This problem extends onto the consumers themselves, many of whom still feel doubtful when choosing to use products from a startup company. “We always go for the established Japanese or Western brand, we don’t support our own entrepreneurs or ideas,” says Amarit of Hubba. “What we’re left with is a digital economy that uses other people’s products, which means it’s that much more difficult for homegrown talents to find their way onto the global map.”
But differing consumer behavior between the West and Thailand is exactly where startups can find fertile ground for business potential. “People transact money in a very different way here compared to the UK or Australia,” says Morgenstern, whose food delivery service Ginja is adapting an international model to the local market. “Here, people use Line to do customer service, to do e-commerce, to complete deals. Conversion rates are so much higher than websites—not to mention storefronts.
“In Thailand, people go straight onto Instagram to find a product and then use Line to negotiate and transact the deal. With a 147-percent mobile penetration rate and 38 million 3G users, it seems that technology and social media are the tools that Thais use to satisfy their demand for convenience, leading to demand for tech-based startups to be higher than ever before.”
With Bangkok’s startup scene still in the early stages, the city still provides fertile ground for anyone seeking startup business opportunities.
Cool New Startups You Should be Using
Helps set up your own online store with payments from social media and mobile devices.
A Fitbit for your car that monitors for mechnical and electrical faults.
Available for free download on the App Store and Google Play.
A marketplace for finding jobs at top startup firms in Asia.
An online shopping destination for trendy glasses and sunglasses.
An online queueing service for restaurants including BonChon and Oishi Grand.Available for free download from App Store or Google Play.
A trial box service that lets you taste/try the latest products from top food brands to help them with market research.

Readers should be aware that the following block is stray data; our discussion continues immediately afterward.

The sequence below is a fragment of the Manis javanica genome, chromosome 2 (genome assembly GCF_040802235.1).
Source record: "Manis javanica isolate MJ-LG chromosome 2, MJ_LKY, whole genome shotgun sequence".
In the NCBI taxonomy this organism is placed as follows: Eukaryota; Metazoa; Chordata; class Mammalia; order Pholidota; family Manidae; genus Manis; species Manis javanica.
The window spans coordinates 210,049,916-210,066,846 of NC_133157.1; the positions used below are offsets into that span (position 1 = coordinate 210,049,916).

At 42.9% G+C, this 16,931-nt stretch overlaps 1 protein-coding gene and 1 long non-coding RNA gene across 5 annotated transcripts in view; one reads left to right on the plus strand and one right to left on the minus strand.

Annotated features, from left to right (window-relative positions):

An online marketplace for freelance jobs in Thailand.
Co-working has taken off in a big way in Bangkok, representing a new, communally -minded way of doing business. "In the past, people were afraid that sharing business ideas would lead to other people stealing it," says Amarit Charoenphan, CEO of Hubba Thailand, the city's first co-working space. "For entrepreneurs, going to co-working spaces is like footballers going to football fields: you're in a community of like-minded people who can share ideas and support one another." Here are some of our favorite spots in the city:
Colab on Convent
Starting at B300/day. 2/F, Liberty Square, Soi Convent, 093-420-6661. Open Mon-Fri 8am-6pm, 093-420-6661. BTS Sala Daeng
Growth Cafe & Co
The Hive Bangkok
Starting at B299/month. 19 Ekkamai Soi 4, 02-714-3388. Open daily 9am-10pm. hubbathailand.com
Launchpad Co-Working Space
Starting at B260/day. 1/F, Sethiwan Tower Silom, Pan Rd., 02-266-6222. Open Mon-Fri 9:30-8pm and Sat 10:30-6pm. BTS Surasak. www.fb.com/launchpadhq
Starting at B300/day. 93 Sukhumvit Soi 23, 02-105-6767. Open Mon-Sat 9am-7pm. BTS Asoke. www.kliquedesk.com
Free hot desks with B3,500/month for private working desk. 42/3 Ekkamai Soi 4, 094-661-6046. Open 9am-7pm. www.fb.com/madeehub
Pencave Coworking Space
Starting at B320/day. Naiipa Art Complex, Sukhumvit Soi 46, 062-553-5345. Open daily 9am-10pm